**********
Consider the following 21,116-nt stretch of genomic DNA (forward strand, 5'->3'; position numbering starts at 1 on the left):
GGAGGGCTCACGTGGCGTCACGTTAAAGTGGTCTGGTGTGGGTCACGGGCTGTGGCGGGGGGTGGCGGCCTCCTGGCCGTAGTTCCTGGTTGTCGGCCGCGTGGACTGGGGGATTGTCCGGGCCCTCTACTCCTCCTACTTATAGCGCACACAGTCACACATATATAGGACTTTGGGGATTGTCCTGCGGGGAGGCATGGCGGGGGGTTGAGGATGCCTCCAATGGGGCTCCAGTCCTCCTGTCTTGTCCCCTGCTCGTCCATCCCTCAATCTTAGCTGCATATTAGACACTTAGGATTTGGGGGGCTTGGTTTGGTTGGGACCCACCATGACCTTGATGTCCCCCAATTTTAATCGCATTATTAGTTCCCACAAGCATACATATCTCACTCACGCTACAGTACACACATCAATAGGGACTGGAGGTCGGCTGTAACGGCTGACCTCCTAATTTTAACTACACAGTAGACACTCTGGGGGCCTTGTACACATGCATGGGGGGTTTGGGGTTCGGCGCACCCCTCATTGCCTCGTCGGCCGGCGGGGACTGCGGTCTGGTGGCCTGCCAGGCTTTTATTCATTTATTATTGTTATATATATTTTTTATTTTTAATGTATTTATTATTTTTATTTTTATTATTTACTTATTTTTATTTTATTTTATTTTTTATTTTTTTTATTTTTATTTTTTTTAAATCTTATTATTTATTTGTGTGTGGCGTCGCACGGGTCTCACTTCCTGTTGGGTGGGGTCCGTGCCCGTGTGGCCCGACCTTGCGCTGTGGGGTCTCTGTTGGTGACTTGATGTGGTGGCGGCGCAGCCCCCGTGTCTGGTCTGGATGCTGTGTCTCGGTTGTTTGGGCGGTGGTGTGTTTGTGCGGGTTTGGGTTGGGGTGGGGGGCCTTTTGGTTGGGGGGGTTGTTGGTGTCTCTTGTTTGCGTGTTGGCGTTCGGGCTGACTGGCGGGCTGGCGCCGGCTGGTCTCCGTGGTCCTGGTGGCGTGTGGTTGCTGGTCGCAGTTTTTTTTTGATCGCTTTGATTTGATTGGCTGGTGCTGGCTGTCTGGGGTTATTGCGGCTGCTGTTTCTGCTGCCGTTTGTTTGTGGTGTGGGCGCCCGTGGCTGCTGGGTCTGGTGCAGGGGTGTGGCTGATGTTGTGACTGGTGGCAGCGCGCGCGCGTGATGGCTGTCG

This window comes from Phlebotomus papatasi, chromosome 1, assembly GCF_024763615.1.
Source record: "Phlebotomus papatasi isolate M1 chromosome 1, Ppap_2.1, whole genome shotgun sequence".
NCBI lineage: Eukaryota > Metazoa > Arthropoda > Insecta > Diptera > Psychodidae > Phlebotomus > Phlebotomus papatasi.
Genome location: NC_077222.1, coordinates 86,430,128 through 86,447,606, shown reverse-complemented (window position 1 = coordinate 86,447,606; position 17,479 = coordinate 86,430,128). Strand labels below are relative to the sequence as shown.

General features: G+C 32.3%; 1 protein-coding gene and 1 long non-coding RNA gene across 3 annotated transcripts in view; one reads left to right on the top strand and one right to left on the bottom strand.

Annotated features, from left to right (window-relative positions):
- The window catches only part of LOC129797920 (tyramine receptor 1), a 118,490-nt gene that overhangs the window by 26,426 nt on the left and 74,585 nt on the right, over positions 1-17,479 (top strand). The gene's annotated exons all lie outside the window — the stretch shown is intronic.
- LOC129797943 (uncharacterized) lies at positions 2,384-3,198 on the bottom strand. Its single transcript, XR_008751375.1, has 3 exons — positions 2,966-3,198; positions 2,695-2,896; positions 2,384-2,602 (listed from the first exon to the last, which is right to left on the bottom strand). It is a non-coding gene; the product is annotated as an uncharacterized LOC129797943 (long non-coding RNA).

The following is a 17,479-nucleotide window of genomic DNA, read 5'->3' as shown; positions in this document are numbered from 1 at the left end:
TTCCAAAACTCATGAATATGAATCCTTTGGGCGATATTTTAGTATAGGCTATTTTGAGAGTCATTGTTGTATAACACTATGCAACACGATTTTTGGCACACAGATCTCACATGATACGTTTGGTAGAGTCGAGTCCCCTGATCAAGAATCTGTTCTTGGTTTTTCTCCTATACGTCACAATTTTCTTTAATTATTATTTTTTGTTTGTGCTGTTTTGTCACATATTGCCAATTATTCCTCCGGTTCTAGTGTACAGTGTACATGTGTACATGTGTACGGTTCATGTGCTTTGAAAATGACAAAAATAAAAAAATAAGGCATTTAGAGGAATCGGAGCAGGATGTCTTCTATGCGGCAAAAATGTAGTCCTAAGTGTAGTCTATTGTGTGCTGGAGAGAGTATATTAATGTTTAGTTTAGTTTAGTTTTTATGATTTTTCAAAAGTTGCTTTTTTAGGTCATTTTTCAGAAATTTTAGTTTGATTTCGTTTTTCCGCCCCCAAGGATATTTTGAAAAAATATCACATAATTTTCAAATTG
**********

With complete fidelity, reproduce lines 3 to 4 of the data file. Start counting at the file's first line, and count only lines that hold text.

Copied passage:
This window comes from Phlebotomus papatasi, chromosome 1, assembly GCF_024763615.1.
Source record: "Phlebotomus papatasi isolate M1 chromosome 1, Ppap_2.1, whole genome shotgun sequence".